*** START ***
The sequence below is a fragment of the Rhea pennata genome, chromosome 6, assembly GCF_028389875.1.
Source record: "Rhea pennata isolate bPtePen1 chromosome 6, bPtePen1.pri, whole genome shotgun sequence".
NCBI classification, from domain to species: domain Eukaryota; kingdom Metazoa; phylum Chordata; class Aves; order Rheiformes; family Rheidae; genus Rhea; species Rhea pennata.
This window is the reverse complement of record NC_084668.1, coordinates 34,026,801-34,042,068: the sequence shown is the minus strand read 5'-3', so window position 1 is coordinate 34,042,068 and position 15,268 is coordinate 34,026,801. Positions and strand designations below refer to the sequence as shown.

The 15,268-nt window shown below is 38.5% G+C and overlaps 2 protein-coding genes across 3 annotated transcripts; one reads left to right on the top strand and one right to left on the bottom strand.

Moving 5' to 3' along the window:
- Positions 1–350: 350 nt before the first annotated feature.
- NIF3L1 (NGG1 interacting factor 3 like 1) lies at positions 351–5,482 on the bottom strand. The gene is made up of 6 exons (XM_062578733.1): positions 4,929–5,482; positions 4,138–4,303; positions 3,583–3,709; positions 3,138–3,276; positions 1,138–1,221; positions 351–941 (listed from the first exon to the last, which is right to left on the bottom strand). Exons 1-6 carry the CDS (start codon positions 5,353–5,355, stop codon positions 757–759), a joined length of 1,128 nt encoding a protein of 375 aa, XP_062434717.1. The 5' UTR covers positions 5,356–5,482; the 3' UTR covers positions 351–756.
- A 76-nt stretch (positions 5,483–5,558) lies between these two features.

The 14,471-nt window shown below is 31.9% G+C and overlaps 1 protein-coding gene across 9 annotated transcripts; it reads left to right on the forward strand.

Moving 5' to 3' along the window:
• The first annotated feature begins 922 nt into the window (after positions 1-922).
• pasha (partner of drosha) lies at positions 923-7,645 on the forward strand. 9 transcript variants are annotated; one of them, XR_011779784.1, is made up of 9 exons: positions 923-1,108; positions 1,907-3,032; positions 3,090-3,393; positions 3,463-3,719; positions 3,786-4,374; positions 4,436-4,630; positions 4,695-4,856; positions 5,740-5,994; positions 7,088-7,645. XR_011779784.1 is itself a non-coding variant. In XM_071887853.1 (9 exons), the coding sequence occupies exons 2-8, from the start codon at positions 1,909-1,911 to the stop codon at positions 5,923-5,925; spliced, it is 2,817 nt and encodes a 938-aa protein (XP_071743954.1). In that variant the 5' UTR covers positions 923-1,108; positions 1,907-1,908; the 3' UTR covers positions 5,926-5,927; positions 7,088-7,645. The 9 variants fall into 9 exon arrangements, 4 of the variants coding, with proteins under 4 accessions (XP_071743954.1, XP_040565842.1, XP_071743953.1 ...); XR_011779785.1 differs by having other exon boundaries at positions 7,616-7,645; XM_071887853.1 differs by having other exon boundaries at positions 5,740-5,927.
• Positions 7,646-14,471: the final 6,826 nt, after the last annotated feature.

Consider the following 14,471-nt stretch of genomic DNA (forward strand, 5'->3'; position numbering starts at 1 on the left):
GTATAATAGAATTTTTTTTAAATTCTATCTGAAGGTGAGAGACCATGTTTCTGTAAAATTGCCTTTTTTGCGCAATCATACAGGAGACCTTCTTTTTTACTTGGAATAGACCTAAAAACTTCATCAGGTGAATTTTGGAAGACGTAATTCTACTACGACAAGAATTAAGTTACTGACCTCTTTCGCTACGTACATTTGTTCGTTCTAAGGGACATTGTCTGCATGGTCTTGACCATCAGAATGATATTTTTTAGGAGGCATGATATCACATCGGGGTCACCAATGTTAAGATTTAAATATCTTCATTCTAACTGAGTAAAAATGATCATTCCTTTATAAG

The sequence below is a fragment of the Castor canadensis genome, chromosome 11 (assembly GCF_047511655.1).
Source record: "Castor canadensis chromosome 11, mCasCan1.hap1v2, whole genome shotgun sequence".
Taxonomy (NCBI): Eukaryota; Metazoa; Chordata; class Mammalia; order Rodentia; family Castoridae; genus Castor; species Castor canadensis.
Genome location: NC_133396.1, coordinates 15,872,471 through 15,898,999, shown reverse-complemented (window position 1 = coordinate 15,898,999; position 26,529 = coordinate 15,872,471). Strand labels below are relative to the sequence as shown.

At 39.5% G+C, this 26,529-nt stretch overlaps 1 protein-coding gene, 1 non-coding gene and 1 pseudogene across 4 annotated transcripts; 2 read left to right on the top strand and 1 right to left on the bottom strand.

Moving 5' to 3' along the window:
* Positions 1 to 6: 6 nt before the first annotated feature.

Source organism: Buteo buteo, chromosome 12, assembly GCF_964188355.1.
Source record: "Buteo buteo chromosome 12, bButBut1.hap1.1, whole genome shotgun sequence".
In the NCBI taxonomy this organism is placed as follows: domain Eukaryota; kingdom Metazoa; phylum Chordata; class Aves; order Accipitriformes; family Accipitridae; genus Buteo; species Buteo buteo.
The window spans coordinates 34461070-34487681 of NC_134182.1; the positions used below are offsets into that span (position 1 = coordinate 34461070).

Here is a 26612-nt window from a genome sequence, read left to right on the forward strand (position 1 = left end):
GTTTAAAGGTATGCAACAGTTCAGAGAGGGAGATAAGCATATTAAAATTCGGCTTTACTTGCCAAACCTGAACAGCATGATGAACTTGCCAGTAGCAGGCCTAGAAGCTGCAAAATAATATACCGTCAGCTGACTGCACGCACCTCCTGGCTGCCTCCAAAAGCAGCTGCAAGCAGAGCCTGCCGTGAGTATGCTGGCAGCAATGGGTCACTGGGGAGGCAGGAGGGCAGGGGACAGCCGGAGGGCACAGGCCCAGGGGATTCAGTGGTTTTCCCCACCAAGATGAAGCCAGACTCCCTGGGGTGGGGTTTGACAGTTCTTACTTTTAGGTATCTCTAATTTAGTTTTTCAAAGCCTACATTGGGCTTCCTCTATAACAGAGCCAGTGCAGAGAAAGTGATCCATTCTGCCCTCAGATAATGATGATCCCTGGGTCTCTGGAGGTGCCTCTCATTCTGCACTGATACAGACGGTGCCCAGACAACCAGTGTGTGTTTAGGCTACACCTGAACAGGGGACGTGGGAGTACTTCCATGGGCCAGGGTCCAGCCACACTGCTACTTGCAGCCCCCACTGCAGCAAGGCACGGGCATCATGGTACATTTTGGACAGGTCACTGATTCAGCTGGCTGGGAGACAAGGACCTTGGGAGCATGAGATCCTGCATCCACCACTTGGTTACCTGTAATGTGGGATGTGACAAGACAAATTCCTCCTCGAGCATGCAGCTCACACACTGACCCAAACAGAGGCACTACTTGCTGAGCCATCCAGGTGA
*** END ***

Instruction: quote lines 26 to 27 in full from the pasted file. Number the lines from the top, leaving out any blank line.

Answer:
In the NCBI taxonomy this organism is placed as follows: domain Eukaryota; kingdom Metazoa; phylum Chordata; class Aves; order Accipitriformes; family Accipitridae; genus Buteo; species Buteo buteo.
The window spans coordinates 34461070-34487681 of NC_134182.1; the positions used below are offsets into that span (position 1 = coordinate 34461070).